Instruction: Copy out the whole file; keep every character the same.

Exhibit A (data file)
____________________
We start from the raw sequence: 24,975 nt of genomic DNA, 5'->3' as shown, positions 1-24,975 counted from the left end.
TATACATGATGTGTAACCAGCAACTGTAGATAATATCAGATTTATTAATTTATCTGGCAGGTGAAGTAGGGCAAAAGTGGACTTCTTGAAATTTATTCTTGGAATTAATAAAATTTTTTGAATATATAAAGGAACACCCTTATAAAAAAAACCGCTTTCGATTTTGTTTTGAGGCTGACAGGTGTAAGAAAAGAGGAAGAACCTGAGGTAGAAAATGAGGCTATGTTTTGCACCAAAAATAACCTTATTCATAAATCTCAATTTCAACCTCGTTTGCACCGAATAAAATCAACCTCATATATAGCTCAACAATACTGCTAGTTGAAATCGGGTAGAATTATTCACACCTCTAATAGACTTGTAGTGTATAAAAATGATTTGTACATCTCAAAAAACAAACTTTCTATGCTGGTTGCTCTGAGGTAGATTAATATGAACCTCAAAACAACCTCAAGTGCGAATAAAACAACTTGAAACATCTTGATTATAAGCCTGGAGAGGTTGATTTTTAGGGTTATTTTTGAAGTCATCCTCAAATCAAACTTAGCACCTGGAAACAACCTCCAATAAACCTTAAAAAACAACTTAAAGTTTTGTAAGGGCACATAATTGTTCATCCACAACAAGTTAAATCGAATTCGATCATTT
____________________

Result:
We start from the raw sequence: 24,975 nt of genomic DNA, 5'->3' as shown, positions 1-24,975 counted from the left end.
TATACATGATGTGTAACCAGCAACTGTAGATAATATCAGATTTATTAATTTATCTGGCAGGTGAAGTAGGGCAAAAGTGGACTTCTTGAAATTTATTCTTGGAATTAATAAAATTTTTTGAATATATAAAGGAACACCCTTATAAAAAAAACCGCTTTCGATTTTGTTTTGAGGCTGACAGGTGTAAGAAAAGAGGAAGAACCTGAGGTAGAAAATGAGGCTATGTTTTGCACCAAAAATAACCTTATTCATAAATCTCAATTTCAACCTCGTTTGCACCGAATAAAATCAACCTCATATATAGCTCAACAATACTGCTAGTTGAAATCGGGTAGAATTATTCACACCTCTAATAGACTTGTAGTGTATAAAAATGATTTGTACATCTCAAAAAACAAACTTTCTATGCTGGTTGCTCTGAGGTAGATTAATATGAACCTCAAAACAACCTCAAGTGCGAATAAAACAACTTGAAACATCTTGATTATAAGCCTGGAGAGGTTGATTTTTAGGGTTATTTTTGAAGTCATCCTCAAATCAAACTTAGCACCTGGAAACAACCTCCAATAAACCTTAAAAAACAACTTAAAGTTTTGTAAGGGCACATAATTGTTCATCCACAACAAGTTAAATCGAATTCGATCATTT